The Class of 2022 say, “Hakuna Matata” to Musical Production
Last year’s 6th graders took the saying, “the show must go on,” to the next level after their production of The Lion King was in jeopardy due to Covid-19. Get a glimpse of the creative solution they’ve been working on these last few months.
“They had been working on it since the beginning of the year, and I couldn’t outright cancel it on them,” says FCS Performing Arts teacher Kiersten Whitehead. She wanted to do everything she could to make the show happen - even if it was in a different format. Every FCS 6th grader has a role onstage in the annual musical, which usually premiers in the spring, close to when school moved online in March.
Kiersten proposed producing the show as a film, and the students were eager to continue. Towards the end of July, she scheduled filming days with them in Burnt Mills Park to film, joined by parent volunteers who provided props, water bottles, or hand sanitizer as needed.
The filming took place in small groups, with masks and within physical distancing measures. “You lose a lot of the face and reactions,” says Kiersten. “I may have to go back and do voiceover work. The nice thing is that you can’t see their mouths, so it doesn’t have to align when I do the editing!”
The students, who’ve also had their lives turned upside down, have remained enthusiastic about producing it in such an unorthodox way, and are still the brightest spot for Kiersten. “It’s their perseverance and creativity and the way they fall in love with the work, and getting to see them doing something they've never done before.”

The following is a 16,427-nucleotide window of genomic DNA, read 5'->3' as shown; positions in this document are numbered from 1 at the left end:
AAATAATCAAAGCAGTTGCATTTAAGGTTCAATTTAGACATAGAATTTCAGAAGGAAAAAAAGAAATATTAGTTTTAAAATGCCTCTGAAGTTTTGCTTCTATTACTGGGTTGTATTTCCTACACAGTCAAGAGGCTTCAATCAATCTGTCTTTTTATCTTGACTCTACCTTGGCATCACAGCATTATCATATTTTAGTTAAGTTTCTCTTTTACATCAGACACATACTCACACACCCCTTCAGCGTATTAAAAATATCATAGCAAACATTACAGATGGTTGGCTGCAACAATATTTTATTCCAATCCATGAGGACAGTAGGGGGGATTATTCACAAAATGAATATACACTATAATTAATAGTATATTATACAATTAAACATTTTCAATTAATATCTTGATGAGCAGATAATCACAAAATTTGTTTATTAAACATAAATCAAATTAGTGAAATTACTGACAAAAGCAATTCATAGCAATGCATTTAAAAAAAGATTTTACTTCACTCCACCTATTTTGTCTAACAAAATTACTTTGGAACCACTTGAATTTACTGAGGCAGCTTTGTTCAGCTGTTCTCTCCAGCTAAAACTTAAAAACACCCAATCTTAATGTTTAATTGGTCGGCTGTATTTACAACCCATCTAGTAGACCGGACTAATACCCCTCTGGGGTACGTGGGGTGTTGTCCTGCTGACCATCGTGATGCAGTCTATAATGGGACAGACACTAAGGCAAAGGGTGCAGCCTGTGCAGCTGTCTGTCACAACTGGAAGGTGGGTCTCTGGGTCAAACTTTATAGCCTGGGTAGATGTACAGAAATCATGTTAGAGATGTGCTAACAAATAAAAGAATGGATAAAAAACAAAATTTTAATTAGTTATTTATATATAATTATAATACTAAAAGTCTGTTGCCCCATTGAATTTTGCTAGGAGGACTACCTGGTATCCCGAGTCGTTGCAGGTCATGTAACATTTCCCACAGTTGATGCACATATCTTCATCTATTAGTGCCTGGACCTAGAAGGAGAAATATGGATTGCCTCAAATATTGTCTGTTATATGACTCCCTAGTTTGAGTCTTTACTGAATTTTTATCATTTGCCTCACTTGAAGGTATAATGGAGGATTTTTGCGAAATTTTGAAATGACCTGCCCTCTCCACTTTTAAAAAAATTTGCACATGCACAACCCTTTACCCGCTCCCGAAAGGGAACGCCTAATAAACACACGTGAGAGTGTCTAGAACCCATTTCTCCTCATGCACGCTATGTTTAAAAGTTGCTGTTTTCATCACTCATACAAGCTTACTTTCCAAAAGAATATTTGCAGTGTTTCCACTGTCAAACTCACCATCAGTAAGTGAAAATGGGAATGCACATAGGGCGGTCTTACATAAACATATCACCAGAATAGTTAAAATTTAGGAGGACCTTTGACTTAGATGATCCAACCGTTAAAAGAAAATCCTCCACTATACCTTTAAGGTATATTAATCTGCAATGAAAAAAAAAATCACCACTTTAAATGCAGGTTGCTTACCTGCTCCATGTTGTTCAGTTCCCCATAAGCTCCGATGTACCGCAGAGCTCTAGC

She also emphasized the collaborative nature of theatre during filming. “The students continue to support one another, and are persistent even though it can be hot and they sweat in costumes. Because it's a new approach, they are really interested in contributing, and suggesting ideas.”
Even during an unprecedented time, creating theatre still evokes reflection. “For me, the forced slowdown of life has pushed me to think about my priorities.” Kiersten added. “Simba runs away from his problems and everything that’s wrong with the world, and that doesn't help. For us, we can see this in today’s world in so many ways. For example, with the BLM movement. We can’t let things stay the way that they were. It’s hard, and it’s hard work, but we have to make change happen. As Glennon Doyle says - We can do hard things!”
With the board decision to make all FCS activities remote, filming ceased and is now planning to shift to recording over Zoom, with individual students performing and doing choreography. Kiersten hopes the film will be done by November or December.